Drunken Sandwich, by David Bax
James Ponsoldt’s The Spectacular Now is a really good movie sandwiched between the opening and closing sequences of a really bad movie. Actually, despite the attractiveness of the symmetry of that sentence, it’s a little too kind. Really, The Spectacular Now is just a pretty good movie sandwiched between the opening and closing sequences of a really bad movie.
We start (and – spoiler alert – end) with voiceover. The conceit in these two sequences is that Sutter (Miles Teller) is writing an essay for a college application. In true bullshit movie fashion, he’s writing things one would never actually write for such purposes. It’s as if the character is aware that he’s actually composing narration for a film. It’s far too tidy and concise an introduction for the film we’re about to see, which is actually a touchingly well-observed little story about two people who happen to find one another just when they are each what the other needs most.
After that initial stumble, Ponsoldt gets straight to work developing a close and personal visual style. His approach is not just casually beautiful and lyrical, it has a motive. Ponsoldt wants us to know that we are seeing the world as it is perceived by Sutter and Aimee (Shailene Woodley). With the exception of Sutter’s father (Kyle Chandler), who serves as a mirror that Sutter must study, very few characters even get many close-ups. It took me two scenes to realize Sutter’s mother was played by Jennifer Jason Leigh, as she spends her first onscreen minutes behind Teller and slightly out of focus.
Ponsoldt’s visual choices (along with director of photography Jess Hall) serve another purpose. Or, more accurately, there is another layer to the purpose that it serves. Teller is playing a character we have very rarely, if ever, portrayed with such honesty: the budding alcoholic. The color palette and the movement of the camera reflect the way the world can be dimmed but smooth to he who goes about his day with a sustained buzz.
While Teller nails the drunkenness and the cracked confidence of the least popular guy in the popular crowd, Woodley is the even bigger revelation here. She was great in The Descendants but she is shatteringly perfect in her role as the quiet, slightly weird girl who is living her life inside her head and her bedroom while marking time until the unspecified date that she can get out of here and get to where she belongs, wherever that is.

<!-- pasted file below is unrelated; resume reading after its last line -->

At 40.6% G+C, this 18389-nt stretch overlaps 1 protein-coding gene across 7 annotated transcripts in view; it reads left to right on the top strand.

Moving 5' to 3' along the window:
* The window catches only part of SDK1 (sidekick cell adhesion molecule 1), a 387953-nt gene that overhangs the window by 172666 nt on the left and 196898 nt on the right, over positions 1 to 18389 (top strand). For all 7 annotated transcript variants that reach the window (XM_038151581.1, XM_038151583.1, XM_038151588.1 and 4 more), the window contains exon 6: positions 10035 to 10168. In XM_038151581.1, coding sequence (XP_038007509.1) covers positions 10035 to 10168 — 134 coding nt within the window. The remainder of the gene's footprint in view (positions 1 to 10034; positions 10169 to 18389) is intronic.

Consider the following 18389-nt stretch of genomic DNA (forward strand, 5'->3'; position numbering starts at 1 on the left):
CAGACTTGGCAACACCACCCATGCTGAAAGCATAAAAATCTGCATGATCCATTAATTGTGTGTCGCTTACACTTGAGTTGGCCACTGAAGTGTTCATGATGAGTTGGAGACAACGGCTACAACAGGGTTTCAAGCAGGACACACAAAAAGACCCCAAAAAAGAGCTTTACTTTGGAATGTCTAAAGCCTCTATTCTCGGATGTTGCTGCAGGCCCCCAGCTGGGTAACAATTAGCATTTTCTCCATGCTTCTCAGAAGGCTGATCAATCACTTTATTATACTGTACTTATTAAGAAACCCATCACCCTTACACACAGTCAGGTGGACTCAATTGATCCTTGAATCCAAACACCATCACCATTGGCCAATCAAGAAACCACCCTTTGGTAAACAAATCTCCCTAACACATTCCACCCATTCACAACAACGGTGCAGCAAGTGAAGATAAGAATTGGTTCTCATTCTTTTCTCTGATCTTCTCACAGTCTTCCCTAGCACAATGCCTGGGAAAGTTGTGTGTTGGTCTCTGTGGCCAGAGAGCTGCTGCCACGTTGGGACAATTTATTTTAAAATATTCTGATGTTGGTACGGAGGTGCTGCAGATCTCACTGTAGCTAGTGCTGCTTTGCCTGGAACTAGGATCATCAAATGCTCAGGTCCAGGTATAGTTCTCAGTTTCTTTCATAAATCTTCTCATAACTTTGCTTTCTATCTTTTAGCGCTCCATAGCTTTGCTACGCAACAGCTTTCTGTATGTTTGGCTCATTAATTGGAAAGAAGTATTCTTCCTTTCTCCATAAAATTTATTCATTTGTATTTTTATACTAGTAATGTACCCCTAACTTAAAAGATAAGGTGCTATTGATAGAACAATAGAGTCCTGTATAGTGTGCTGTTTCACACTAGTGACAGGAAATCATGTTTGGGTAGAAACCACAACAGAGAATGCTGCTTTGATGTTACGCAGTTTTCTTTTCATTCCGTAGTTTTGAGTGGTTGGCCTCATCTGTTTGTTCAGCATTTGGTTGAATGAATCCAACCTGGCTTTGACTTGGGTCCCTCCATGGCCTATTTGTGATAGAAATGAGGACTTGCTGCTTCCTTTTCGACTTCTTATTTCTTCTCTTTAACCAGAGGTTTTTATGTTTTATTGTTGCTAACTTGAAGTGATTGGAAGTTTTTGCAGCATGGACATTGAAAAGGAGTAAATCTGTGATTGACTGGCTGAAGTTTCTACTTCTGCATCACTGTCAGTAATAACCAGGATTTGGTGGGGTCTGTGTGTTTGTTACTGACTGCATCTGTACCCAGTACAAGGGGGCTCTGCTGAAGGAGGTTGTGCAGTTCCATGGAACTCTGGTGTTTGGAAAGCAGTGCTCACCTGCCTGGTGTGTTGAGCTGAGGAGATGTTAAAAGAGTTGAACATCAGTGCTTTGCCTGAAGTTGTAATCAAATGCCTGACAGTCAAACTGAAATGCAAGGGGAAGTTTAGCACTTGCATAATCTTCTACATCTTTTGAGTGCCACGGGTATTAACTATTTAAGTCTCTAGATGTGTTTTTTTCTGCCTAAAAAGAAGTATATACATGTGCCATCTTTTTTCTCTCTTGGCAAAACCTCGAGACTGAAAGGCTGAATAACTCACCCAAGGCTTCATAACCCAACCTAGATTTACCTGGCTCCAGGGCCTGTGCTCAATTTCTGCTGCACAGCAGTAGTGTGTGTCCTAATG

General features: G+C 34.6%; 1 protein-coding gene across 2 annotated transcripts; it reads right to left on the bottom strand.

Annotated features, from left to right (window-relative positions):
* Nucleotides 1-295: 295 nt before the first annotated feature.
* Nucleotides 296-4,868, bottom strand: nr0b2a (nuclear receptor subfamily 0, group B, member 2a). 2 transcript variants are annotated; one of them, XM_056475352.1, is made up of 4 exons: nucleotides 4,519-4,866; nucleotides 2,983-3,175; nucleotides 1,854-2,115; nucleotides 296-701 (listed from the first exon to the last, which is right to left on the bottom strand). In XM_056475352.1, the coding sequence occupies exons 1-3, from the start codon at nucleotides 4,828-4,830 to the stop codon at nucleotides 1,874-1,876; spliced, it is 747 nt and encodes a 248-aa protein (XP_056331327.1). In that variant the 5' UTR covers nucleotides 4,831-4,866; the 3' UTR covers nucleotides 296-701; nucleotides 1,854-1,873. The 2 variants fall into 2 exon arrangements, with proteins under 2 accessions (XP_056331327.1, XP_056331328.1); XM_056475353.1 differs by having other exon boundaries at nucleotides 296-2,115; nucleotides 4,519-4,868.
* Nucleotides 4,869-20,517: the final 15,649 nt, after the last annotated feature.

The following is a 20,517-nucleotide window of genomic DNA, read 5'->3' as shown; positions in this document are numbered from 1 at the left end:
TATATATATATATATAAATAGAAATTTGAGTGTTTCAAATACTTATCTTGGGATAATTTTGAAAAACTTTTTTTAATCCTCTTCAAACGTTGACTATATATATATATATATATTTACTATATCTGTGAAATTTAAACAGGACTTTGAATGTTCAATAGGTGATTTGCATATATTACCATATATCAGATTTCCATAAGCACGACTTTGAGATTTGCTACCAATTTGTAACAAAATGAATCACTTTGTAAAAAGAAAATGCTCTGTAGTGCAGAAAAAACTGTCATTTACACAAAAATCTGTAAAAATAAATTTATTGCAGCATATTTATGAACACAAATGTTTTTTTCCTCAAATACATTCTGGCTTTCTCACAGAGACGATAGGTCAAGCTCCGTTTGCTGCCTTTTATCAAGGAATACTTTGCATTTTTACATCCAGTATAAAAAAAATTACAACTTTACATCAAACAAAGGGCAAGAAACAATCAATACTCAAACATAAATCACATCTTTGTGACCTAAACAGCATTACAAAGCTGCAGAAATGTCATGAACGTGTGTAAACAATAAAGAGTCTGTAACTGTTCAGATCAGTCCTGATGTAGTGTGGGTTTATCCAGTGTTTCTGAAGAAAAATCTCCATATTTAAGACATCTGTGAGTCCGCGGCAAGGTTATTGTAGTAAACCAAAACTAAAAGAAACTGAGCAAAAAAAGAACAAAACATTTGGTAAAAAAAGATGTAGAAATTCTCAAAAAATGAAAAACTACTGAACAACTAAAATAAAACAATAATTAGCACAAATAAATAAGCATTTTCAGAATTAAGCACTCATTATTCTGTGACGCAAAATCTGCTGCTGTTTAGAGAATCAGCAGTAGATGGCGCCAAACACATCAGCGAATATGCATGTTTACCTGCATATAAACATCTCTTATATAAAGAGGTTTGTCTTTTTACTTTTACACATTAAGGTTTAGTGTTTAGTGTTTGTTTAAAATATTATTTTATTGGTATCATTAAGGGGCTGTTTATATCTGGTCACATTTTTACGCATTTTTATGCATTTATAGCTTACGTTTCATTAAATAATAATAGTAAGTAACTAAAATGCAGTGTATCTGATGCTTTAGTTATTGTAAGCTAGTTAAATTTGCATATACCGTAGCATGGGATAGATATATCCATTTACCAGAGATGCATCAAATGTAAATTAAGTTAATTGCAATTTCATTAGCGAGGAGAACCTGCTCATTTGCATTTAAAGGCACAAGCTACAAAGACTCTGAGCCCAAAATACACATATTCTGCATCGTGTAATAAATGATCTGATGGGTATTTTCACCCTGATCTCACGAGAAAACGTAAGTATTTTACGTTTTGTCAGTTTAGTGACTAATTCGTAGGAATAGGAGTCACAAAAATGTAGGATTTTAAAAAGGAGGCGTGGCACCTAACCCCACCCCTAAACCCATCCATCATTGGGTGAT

Together, Woodley and Teller are essentially perfect, effortlessly locating the tiny moments at the beginning of a relationship that each feel like new worlds have been discovered. Both performers understand that a conversation between two people is also a conversation between the entirety of each of their lives up to that point, as well as between their assumptions about one another.
This focus on moments is both essential and antithetical to the film’s thesis, which is that living in the now is fun but it lacks propulsion. It’s an impulse that feeds only its immediate self until each “now” is identical to the last one.
It’s a noble and novel point of view as well as a much-needed corrective to the “carpe diem” platitude that masquerades as insight in far too many movies. Unfortunately, it appears to be literally the only point Ponsoldt is interested in making. He seems to almost not notice how much his cast is offering. The result is a movie that underestimates itself.